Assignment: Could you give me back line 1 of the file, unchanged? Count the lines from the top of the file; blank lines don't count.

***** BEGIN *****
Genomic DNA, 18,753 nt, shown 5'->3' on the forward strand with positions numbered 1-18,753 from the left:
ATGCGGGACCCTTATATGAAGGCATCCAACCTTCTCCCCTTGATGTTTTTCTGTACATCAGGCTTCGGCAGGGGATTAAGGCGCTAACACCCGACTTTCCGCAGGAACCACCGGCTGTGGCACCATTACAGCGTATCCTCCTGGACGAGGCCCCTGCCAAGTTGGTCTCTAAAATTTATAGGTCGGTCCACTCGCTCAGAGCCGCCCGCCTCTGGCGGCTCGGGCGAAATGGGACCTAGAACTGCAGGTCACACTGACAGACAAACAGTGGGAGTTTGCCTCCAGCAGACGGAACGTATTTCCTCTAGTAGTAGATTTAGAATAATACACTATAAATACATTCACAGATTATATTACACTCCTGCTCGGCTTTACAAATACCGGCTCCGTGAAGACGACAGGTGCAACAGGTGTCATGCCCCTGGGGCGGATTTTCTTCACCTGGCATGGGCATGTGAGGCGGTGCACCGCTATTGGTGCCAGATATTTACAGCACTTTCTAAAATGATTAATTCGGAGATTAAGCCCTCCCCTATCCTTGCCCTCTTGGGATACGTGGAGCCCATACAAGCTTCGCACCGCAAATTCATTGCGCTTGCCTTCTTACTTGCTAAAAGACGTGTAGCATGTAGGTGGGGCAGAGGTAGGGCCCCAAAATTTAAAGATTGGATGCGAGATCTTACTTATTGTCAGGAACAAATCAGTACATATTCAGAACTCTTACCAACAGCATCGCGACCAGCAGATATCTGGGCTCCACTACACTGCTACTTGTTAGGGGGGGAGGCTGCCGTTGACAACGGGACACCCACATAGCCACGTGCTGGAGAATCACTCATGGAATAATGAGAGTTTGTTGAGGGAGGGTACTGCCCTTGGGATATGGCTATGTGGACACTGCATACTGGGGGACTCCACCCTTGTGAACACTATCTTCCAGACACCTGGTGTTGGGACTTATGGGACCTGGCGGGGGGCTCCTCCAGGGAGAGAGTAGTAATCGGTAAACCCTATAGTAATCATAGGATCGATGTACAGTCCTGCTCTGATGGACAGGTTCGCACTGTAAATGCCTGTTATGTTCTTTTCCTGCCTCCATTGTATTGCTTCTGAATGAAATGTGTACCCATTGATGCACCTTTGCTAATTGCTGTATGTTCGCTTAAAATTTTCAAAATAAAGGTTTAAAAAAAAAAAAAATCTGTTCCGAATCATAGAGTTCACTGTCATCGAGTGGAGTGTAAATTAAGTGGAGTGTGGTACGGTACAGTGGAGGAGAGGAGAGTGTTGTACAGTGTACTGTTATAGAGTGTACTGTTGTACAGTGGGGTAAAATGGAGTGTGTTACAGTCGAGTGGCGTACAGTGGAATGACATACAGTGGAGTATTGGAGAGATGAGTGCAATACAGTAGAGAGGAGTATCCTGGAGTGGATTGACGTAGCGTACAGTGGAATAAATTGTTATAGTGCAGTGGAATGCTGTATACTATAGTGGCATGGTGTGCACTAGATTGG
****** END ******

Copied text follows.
Genomic DNA, 18,753 nt, shown 5'->3' on the forward strand with positions numbered 1-18,753 from the left: